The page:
Activity code addressed NEST-2003-Path-1 for "Tackling complexity in science"



Systems composed of a large number of interacting heterogeneous agents often display complex properties that cannot be deduced in a simple way by studying the behaviour of the single agent. This research aims to study three-dimensional complex pattern formation, in order to get a strong insight into features that may be relevant in more complex situations where the components move in a high dimensional configuration space. Animal group movements look very promising in this respect and we will concentrate our attention on the flocking behaviour of starlings, representing perhaps the best widely known example for the above class of behaviours. We will study the reasons of particular forms of flocking with the aim understanding the collective movement of the flock and its form in relation to the behaviour of the individuals of the group. Our goals are the following:

a) By getting three-dimensional reconstructions of their movements, we aim to characterize experimentally in a quantitative and qualitative way these movements. We plan to monitor the flock movements in space with the resolution of a single bird, in order to get information on possible leadership of a few birds. Data taken in the wind tunnel will be used for comparison.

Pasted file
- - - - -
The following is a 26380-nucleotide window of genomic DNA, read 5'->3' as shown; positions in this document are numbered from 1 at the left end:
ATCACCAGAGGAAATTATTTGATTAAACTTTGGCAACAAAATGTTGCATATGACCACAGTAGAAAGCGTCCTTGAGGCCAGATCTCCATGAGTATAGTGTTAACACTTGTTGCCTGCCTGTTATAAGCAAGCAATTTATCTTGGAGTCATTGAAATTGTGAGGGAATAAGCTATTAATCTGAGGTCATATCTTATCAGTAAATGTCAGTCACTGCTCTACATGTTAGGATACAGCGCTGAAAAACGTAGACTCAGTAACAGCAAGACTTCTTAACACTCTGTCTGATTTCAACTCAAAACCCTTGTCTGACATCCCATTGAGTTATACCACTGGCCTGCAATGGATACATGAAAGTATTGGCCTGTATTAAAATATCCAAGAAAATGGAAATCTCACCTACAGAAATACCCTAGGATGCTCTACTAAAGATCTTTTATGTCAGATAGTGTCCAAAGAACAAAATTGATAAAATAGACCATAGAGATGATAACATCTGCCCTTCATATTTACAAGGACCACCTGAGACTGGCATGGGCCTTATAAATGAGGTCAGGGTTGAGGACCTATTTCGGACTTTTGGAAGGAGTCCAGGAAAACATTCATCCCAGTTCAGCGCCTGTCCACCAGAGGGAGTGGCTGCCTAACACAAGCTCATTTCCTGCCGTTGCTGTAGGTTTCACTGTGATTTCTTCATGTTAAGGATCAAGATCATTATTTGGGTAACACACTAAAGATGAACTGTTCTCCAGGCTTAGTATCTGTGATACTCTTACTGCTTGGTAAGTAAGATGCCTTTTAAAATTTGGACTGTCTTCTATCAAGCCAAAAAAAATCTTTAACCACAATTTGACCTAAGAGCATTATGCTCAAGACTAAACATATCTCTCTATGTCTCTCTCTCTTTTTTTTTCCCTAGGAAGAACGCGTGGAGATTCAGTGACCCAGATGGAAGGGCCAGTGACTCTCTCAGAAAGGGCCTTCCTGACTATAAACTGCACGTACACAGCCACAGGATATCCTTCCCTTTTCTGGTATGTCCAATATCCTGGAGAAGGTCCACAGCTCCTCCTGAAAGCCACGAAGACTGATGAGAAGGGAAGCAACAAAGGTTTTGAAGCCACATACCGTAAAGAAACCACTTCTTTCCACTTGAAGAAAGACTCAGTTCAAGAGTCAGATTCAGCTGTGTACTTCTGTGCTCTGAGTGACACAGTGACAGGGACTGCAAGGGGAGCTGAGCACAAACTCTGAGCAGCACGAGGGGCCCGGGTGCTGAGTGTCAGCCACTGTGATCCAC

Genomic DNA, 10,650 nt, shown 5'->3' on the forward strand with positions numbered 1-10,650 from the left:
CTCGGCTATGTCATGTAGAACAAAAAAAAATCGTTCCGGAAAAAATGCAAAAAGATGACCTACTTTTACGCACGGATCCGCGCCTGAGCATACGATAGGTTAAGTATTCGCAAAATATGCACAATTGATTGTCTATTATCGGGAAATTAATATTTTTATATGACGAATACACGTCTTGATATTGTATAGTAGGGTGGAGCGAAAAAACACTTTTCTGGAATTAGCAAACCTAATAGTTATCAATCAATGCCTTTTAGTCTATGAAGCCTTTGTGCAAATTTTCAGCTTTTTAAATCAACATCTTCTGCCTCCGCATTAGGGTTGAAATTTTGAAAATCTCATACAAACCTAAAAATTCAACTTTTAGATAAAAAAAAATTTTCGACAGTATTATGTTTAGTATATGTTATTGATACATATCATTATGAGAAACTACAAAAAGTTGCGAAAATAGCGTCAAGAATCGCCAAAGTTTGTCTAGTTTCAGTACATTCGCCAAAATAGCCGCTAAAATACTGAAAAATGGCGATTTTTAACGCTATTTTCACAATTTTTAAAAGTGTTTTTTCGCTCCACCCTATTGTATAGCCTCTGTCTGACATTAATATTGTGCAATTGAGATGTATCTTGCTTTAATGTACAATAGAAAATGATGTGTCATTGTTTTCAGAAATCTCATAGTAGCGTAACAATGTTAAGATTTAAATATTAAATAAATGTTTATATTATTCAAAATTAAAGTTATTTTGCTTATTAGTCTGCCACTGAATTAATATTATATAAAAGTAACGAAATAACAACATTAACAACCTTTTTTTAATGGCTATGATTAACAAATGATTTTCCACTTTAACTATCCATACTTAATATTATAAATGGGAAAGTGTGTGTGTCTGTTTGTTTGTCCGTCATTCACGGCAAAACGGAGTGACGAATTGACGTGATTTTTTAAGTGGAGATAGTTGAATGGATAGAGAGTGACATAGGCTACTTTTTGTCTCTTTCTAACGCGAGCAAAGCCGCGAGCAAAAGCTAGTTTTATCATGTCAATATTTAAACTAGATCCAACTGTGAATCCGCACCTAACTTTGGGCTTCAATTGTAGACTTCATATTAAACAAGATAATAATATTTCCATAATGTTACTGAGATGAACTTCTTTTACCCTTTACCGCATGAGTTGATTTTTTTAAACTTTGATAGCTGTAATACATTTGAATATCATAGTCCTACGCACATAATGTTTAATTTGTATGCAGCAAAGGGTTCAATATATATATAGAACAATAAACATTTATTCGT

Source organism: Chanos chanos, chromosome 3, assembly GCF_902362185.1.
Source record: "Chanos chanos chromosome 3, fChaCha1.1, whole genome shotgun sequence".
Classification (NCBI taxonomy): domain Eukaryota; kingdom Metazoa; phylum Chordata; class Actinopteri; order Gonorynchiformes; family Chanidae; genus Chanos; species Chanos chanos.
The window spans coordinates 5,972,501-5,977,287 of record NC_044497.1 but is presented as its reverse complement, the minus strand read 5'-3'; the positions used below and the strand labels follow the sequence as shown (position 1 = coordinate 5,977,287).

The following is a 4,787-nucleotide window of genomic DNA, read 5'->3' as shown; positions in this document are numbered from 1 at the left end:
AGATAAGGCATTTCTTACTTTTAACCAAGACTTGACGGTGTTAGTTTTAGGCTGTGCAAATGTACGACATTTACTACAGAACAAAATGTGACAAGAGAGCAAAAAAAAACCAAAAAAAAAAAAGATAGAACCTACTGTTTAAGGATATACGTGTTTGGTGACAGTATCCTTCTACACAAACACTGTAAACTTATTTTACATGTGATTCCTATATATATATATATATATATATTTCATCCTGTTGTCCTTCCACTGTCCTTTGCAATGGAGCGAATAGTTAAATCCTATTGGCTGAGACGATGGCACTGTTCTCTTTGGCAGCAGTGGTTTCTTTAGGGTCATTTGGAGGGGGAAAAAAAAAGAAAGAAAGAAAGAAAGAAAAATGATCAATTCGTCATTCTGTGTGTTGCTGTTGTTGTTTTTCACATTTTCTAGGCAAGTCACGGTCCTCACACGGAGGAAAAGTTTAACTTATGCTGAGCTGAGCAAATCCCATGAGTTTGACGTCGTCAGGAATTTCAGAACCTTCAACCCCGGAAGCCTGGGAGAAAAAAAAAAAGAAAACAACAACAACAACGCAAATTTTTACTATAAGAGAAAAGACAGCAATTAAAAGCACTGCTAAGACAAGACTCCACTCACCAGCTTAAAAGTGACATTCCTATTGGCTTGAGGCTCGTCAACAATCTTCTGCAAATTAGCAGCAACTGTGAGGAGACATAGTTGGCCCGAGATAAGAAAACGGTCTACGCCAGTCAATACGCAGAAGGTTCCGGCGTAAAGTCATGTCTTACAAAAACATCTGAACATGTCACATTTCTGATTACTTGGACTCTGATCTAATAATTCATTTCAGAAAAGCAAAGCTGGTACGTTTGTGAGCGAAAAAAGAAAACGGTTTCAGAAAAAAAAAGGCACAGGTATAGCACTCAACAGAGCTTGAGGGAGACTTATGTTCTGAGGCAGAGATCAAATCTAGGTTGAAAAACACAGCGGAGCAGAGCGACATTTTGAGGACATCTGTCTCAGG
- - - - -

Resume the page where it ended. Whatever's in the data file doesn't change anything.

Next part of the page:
b) We want to construct new models that give rise to such complex group behaviour. The experimental data should be crucial in inspiring these models and to discriminate possible differences among them.

c) We intend to interpret the biological meaning and relevance of the formation of thesepatterns.

d) As far as collective movements are common phenomena also in human behaviour (particular relevant in economics) we would like to explore the possibility of exporting the models and the techniques to economic collective choices. In this way we try to develop ways to investigate the reasons of social events, e.g. fashions, to understand socio-economic herding, and possibly to devise methods to tame dangerous excessive market fluctuations.